January is the cool, dry season of traveling sermons in Myanmar, where members of the country’s vast monkhood disperse to preach outside their home constituencies. In Yangon, a neighborhood Buddhist association had invited the monk Ashin Issariya to visit from the Myanmar’s south-east, so he came, lodging humbly with a family in a storeroom above their pharmacy in Hlaing Tharyar, a gritty, industrial township across the river from the city centre.
The unassuming monk, wearing the traditional one-shouldered maroon robe, arrived at his sermon on a Sunday night to a hero’s welcome. More than a thousand people streamed in to hear him speak as he took his place on a raised platform, framed by fluorescent, neon-green petals like a peacock’s feathers.
“No one in Myanmar reads,” he told the crowd, with serene authority. “Our country is the lowest-reading country. What’s the point of being a majority-Buddhist country if people are ignorant, greedy, cheating and angry?”
His listeners murmured in assent.
“I tried to see changes in this country, so I risked my life,” he told them. “I was not afraid to tell someone that they were wrong. I pointed out the wrongs of [Myanmar’s Commander-in-Chief] General Min Aung Hlaing. I sacrificed my life for the Dhamma [the teachings of the Buddha].” He paused. “But since most people here dare not point out the wrongs of others, the country still has much Adhamma, and unlawfulness.”
For Issariya, an activist monk formerly known as “King Zero”, Buddhism is not merely about personal identity, rituals, or even community, all of which are foregrounded in Myanmar’s Theravada Buddhist tradition. It is also a call to political action. Issariya was a leader of the 2007 Saffron Revolution, named for the robes of the monks and nuns who spearheaded vast pro-democracy demonstrations against the military junta that had ruled since 1962.
After the Revolution, Issariya had to evade a two-week manhunt and escaped across the border to Thailand. Only four years ago did he finally return to a nominally democratic Myanmar, by which time his fight against Adhamma had acquired a new target: militant Buddhist nationalism. This is the ideology that has fueled both the general anti-Muslim communal tensions of recent years and the ethnic cleansing of the Rohingya Muslim minority in Rakhine State. At the end of January, the International Court of Justice rebuked Myanmar by ordering the country to “take all measures within its power” to prevent genocidal acts against the “extremely vulnerable” Rohingya.
“If I had been born in a developed country like America, I wouldn’t have to care about these things, I could just focus on meditation,” joked Issariya, when I met him the day after his sermon above the pharmacy, where he was sleeping on a mattress. The 45-year-old has a shaved bald head and thick eyebrows. He tends to close his eyes while he metes out sentences. Buddhists in most other countries are lucky, he said, because no violence is conducted in the name of their religion. “But here, we will have to remain involved in politics as long as the country still needs our help.”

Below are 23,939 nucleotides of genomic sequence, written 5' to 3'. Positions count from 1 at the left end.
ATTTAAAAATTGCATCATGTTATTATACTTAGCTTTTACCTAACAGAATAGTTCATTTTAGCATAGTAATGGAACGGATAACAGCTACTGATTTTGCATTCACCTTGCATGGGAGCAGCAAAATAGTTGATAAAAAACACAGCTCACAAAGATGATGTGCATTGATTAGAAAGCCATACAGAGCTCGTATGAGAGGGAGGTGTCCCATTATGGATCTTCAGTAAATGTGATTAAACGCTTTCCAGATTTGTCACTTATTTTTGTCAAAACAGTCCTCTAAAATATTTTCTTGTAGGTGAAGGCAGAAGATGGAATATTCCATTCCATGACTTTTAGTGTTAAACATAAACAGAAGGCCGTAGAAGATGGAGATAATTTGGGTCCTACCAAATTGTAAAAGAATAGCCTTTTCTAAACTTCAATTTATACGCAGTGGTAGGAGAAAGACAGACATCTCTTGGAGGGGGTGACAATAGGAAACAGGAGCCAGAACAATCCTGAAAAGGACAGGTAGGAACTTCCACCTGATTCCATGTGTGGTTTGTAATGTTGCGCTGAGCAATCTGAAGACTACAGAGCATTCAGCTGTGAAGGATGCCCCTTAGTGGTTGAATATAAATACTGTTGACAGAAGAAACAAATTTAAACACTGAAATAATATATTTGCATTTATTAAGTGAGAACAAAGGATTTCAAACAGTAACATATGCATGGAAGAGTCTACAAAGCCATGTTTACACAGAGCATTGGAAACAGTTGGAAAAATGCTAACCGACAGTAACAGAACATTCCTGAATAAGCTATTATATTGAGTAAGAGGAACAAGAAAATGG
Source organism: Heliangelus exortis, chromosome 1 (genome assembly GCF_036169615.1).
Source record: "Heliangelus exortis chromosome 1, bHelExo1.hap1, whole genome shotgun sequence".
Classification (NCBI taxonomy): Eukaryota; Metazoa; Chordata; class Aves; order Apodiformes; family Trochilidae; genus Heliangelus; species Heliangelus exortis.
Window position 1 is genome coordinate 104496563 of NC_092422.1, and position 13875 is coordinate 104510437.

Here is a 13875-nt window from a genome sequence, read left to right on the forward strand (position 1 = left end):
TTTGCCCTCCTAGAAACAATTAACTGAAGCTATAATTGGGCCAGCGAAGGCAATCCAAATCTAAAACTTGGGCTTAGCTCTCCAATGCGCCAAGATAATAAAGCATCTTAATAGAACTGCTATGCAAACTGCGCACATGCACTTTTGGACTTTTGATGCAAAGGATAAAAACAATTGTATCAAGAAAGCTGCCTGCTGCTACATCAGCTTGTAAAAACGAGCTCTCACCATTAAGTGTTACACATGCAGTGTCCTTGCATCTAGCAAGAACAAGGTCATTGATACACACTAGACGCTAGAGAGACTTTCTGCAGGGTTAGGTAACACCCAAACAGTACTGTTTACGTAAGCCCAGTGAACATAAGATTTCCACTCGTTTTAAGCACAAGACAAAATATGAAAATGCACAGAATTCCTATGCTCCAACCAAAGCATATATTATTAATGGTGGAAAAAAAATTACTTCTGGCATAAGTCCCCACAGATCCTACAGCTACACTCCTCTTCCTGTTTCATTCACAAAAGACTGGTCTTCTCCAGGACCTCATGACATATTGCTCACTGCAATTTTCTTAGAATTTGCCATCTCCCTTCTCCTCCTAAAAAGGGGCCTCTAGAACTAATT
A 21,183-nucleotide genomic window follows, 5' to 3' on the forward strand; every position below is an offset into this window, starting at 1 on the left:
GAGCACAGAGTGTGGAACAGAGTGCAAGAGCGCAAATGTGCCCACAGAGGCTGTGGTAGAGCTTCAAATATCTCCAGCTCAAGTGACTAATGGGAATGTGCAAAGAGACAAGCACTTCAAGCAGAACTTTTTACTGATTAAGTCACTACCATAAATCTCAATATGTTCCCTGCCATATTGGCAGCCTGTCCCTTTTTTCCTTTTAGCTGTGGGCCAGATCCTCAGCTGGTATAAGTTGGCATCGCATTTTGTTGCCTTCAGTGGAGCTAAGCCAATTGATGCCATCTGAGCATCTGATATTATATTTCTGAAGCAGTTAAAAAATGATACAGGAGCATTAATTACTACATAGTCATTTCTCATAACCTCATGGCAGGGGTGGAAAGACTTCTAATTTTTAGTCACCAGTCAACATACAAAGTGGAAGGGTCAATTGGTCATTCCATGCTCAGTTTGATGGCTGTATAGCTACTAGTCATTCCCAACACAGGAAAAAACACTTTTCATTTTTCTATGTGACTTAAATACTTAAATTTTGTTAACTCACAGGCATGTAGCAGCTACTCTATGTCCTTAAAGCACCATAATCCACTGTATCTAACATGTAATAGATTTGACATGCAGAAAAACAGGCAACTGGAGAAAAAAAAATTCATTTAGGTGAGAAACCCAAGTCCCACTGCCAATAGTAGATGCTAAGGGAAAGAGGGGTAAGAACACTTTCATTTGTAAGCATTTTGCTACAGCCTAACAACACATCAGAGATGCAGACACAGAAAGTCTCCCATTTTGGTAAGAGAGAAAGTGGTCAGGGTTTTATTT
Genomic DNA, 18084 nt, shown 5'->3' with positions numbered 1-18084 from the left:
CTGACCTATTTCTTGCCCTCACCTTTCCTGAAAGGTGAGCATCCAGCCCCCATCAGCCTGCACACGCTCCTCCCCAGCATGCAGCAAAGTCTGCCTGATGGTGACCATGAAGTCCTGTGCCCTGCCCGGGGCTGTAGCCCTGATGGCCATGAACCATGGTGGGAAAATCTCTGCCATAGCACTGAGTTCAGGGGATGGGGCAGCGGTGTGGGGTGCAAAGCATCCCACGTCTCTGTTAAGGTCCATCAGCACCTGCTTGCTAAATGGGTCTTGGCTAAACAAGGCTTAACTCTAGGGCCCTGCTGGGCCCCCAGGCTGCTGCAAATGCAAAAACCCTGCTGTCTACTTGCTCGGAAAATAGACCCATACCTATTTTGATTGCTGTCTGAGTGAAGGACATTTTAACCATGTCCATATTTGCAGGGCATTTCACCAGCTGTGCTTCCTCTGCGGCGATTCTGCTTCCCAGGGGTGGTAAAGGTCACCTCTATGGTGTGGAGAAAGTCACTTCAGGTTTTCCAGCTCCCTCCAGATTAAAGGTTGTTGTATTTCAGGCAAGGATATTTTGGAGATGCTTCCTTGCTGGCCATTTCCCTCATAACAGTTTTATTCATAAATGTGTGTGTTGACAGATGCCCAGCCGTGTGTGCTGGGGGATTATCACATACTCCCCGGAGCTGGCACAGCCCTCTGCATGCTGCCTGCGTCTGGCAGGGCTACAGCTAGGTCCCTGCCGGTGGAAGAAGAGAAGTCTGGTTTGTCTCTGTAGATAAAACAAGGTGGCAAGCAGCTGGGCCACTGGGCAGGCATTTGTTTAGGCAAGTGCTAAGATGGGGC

Issariya and a small number of likeminded monks – about 100, according to UK-based Rohingya rights activist Maung Zarni – are confronting militant Buddhism from within the sangha, the country’s vast class of monks and clerics. Myanmar’s population of 54.3 million is about 88 per cent Buddhist. Today’s wave of Buddhist nationalism has a somewhat recent vintage and started in earnest in 2012, escalating quickly from a boycott of Muslim businesses to laws limiting the rights of non-Buddhists that were passed by Myanmar’s parliament in 2014 and 2015.
Buddhist nationalism provided the ideological support for the Rohingya genocide, a vicious campaign marked by killings, rapes and the forced relocation of nearly one million Muslim refugees into Bangladesh, creating the largest refugee camp in the world.
The rhetoric of Buddhist nationalism, which is disseminated by groups such as the MaBaTha (the Organisation for the Protection of Race and Religion) and charismatic figures like Ashin Wirathu, the monk who Time magazine dubbed the “face of Buddhist terror”, argues that Myanmar is a Buddhist nation-state whose majority is threatened by its Muslim minorities.
Issariya leads the “Anti-Adhamma Committee,” which counts many former Saffron revolutionaries among its numbers. They preach against intolerance and conduct modest interfaith outreach initiatives. “The Saffron Revolution alumni are the most important elements of change within the Buddhist establishment,” said Thet Swe Win, a secular Burmese activist who works with Issariya.
These progressive monks remain a tiny minority in a country where up to half of all Buddhist men have at some point been a monk, and their task is to counter nearly a decade’s worth of propaganda by militant monks such as Ashin Nyanissara, who once remarked at the height of the Rohingya exodus that: “Muslims have almost bought the United Nations.”
But Issariya’s efforts got a felicitous boost last year when Wirathu was charged with sedition and forced underground, leaving the movement without its most charismatic spokesperson.
“I don’t believe that the propagation of [nationalist groups like] Ma Ba Tha is truly as successful as we are made to think,” said Issariya. “Many people followed along because it was wrapped up in the package of protecting the Buddhist religion and Buddhist pride, but I don’t think they support hatred or ethnic cleansing.”